Aisling Labradors  

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Genetic Testing For Diseases


While nearly every puppy buyer I speak to has some knowledge of Hip dysplasia, few understand that it is not a completely preventable condition despite the emphasis placed upon it; rarely are they aware that it is the inherent traits of the medium to large breed dog PLUS the environment that leads to dysplasia.  And even fewer buyers are aware that we can do more toward completely preventing  other diseases through a simple cheek swab of breeding stock.   In reality, we are far more likely to eradicate certain genetic diseases within Breeds than we are to ever eliminate dysplasia entirely. 


Many of the inheritable diseases require that both parents pass on a copy of the gene responsible for disease to a puppy.  To avoid breeding dogs that could pass on these genes and have affected puppies, one or both parents are genetically tested.  Unfortunately, there are many Breeders who are not taking advantage of the availability of these tests and may be spreading Carriers throughout the breeding stock they sell to other Breeders.   Those untested dogs may be unwittingly bred to another Carrier and puppies born to them WILL be affected by these diseases.  Breeders truly concerned about "improving/bettering the breed" will be testing at the very least the males used in their breeding programs for the following diseases (if your Breeder is NOT testing at least one of a breeding pair for the genes related to these diseases, ask them why). Aisling Labradors will have tested one or both parents for at least the diseases listed below (in some cases, additional testing will have been done).


Hereditary nasal parakeratosis (HNPK) - There may be other causes of this condition in dogs and a normal result does not exclude a different mutation in this gene or any other gene that may result in a similar genetic disease or trait. PAW PRINT GENETICS.  This is a (disfiguring) disease that affects Labrador Retrievers and related breeds and leads to dry, rough, discolored crusts on the edges of the dog’s nose. The disease results from a mutation that causes the nose to dry out and can lead to chronic irritation and inflammation of the skin on and surrounding the dog’s nose. Symptoms of the disorder appear in young dogs typically between the ages of around 6 months to 1 year of age. In more severe cases of the disease, cracked skin around and on the tip of the nose can become infected and require medical attention. In later stages, the disease can also affect nose pigmentation with nose skin color changing from dark to lighter shades of color. Once diagnosed, continuous care is required to reduce the occurrence of crusting on and around the dog’s nose using topical treatments.  GenSol Diagnostics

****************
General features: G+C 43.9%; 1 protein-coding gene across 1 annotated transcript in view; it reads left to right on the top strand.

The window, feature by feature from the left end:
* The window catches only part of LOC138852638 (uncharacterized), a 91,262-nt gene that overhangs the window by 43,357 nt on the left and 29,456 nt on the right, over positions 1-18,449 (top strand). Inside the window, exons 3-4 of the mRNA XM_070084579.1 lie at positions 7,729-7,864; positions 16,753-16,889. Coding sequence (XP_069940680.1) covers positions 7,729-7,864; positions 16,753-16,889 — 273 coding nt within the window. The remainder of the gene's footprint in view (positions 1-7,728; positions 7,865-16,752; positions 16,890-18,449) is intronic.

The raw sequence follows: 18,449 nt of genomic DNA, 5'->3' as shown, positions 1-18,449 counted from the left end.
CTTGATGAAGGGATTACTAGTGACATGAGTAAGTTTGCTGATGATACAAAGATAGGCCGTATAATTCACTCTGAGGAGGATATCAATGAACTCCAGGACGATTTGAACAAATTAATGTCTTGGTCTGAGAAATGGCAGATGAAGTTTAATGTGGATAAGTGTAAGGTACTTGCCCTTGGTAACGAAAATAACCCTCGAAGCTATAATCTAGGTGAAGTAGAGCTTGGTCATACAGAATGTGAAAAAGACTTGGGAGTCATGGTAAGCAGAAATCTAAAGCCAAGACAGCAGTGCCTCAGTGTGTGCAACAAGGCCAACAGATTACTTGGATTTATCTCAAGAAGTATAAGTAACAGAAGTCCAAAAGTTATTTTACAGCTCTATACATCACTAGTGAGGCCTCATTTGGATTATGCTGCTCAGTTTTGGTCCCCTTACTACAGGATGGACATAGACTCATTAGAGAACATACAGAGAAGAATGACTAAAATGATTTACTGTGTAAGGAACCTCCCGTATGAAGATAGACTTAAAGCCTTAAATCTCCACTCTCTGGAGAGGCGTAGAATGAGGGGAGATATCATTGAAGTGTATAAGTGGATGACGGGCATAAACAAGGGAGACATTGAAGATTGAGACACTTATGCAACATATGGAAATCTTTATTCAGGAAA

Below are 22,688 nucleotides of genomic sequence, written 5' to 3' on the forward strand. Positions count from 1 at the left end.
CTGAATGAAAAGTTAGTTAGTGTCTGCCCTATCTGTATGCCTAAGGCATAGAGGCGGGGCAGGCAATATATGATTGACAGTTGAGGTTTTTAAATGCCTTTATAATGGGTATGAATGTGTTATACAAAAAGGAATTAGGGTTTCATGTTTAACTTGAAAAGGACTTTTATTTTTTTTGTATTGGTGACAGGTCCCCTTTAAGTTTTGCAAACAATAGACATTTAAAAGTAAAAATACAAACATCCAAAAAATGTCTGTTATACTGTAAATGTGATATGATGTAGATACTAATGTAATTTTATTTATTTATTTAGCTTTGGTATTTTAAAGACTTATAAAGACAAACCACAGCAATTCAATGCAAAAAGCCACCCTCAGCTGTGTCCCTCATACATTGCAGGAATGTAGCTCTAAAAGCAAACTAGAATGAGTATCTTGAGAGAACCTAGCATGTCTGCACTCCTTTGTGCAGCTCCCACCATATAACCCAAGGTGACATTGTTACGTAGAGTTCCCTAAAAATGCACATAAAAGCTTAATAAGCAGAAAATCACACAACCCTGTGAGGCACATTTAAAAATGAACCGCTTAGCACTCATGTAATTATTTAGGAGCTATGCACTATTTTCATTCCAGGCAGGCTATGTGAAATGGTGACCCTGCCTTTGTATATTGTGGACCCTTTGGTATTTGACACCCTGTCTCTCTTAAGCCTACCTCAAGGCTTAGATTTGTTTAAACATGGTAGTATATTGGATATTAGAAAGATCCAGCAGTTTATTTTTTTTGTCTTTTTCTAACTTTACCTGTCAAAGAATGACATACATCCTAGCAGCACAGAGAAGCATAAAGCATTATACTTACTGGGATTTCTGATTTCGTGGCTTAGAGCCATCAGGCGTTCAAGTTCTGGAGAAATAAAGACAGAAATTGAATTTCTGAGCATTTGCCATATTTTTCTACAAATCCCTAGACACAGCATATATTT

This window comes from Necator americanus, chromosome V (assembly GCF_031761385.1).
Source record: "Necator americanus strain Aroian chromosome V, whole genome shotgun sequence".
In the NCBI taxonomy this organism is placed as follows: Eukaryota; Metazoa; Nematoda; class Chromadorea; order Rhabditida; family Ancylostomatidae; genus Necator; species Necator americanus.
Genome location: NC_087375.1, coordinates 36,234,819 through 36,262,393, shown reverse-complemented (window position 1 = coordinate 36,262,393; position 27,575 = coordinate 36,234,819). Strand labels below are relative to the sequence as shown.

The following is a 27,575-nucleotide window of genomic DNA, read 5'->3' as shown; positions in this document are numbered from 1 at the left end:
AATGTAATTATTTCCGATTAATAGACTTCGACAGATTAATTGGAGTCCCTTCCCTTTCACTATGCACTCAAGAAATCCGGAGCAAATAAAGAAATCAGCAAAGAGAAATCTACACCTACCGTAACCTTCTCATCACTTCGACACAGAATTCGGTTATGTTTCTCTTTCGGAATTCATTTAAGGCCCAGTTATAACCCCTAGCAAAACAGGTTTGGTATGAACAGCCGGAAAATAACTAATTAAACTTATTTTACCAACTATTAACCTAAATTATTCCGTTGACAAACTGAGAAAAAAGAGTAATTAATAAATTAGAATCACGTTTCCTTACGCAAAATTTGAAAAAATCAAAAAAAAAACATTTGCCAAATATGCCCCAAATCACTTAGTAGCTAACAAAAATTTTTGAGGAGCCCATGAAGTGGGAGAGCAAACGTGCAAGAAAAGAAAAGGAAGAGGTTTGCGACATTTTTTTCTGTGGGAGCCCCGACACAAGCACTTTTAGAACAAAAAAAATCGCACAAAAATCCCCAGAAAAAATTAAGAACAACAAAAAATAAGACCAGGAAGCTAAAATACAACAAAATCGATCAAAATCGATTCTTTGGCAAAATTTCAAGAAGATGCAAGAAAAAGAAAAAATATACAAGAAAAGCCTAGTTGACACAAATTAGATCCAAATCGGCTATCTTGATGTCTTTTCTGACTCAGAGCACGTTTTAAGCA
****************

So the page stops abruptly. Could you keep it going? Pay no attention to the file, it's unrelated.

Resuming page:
Exercise Induced Collapse There may be other causes of this condition in dogs and a normal result does not exclude a different mutation in this gene or any other gene that may result in a similar genetic disease or trait. PAW PRINT GENETICS. EIC was first identified in the 1990s, but since then, it’s been seen increasingly in Labrador Retrievers. Because litter mates and other related dogs were found to be similarly affected, veterinarians came to understand the hereditary nature of the condition. It’s since become clear that the exact source of the genetic problem involves a mutation in a gene involved in the communication between nerves of the central nervous system. In EIC, dogs will collapse after 5 to 10 minutes of high-drive, trigger activities, such as chasing a ball or hunting. Though a large majority of these cases recover completely within a short timeframe (less than 30 minutes), some dogs have been known to die of the condition. VetStreet.com


Canine Degenerative Myelopathy (DM) - This mutation is found in many breeds of dog, though it is not clear for Labrador retrievers whether all dogs carrying two copies of the mutation will develop the disease. The variable presentation between breeds suggests that there are environmental or other genetic factors responsible for modifying disease expression. The average age of onset for dogs with degenerative myelopathy is approximately nine years of age. The disease affects the White Matter tissue of the spinal cord and is considered the canine equivalent to amyotrophic lateral sclerosis (Lou Gehrig’s disease) found in humans. Affected dogs usually present in adulthood with gradual muscle Atrophy and loss of coordination typically beginning in the hind limbs due to degeneration of the nerves. The condition is not typically painful for the dog, but will progress until the dog is no longer able to walk. The gait of dogs affected with degenerative myelopathy can be difficult to distinguish from the gait of dogs with hip dysplasia, arthritis of other joints of the hind limbs, or intervertebral disc disease. Late in the progression of disease, dogs may lose fecal and urinary continence and the forelimbs may be affected. Affected dogs may fully lose the ability to walk 6 months to 2 years after the onset of symptoms. Affected medium to large breed dogs, such as the Labrador retriever, can be difficult to manage and owners often elect euthanasia when their dog can no longer support weight in the hind limbs." Paw Print Genetics

Labrador Centronuclear Myopathy (CNM) - "There may be other causes of this condition in dogs and a normal result does not exclude a different mutation in this gene or any other gene that may result in a similar genetic disease or trait.  Unlike the late-onset of DM, the onset of the muscular disease known as centronuclear myopathy (CNM) typically occurs in young Labradors between 6 weeks and 7 months of age. Similar to DM, CNM is a disease that will greatly affect a dog’s ability to work or perform physical tasks. Affected dogs typically display an intolerance to exercise, a hopping gait, decreased reflexes, generalized skeletal muscle weakness and atrophy, and an increased likelihood of collapse when in cold temperatures. Many affected dogs also develop a loss of muscle contraction in the esophagus (megaesophagus) resulting in difficulties swallowing. Problems with swallowing can allow food particles and other material to enter the lungs, thus, leading to severe pulmonary infections known as aspiration pneumonia. CNM tends to progress in severity until stabilizing at around 1 year of age. However, affected dogs do not improve and will continue to have problems often requiring medical intervention throughout their life, especially in relation to respiratory disease. Dogs obtaining medical interventions when necessary can have a normal lifespan despite their abnormal physical status. However, there is currently no cure or effective treatment for CNM." Paw Print Genetics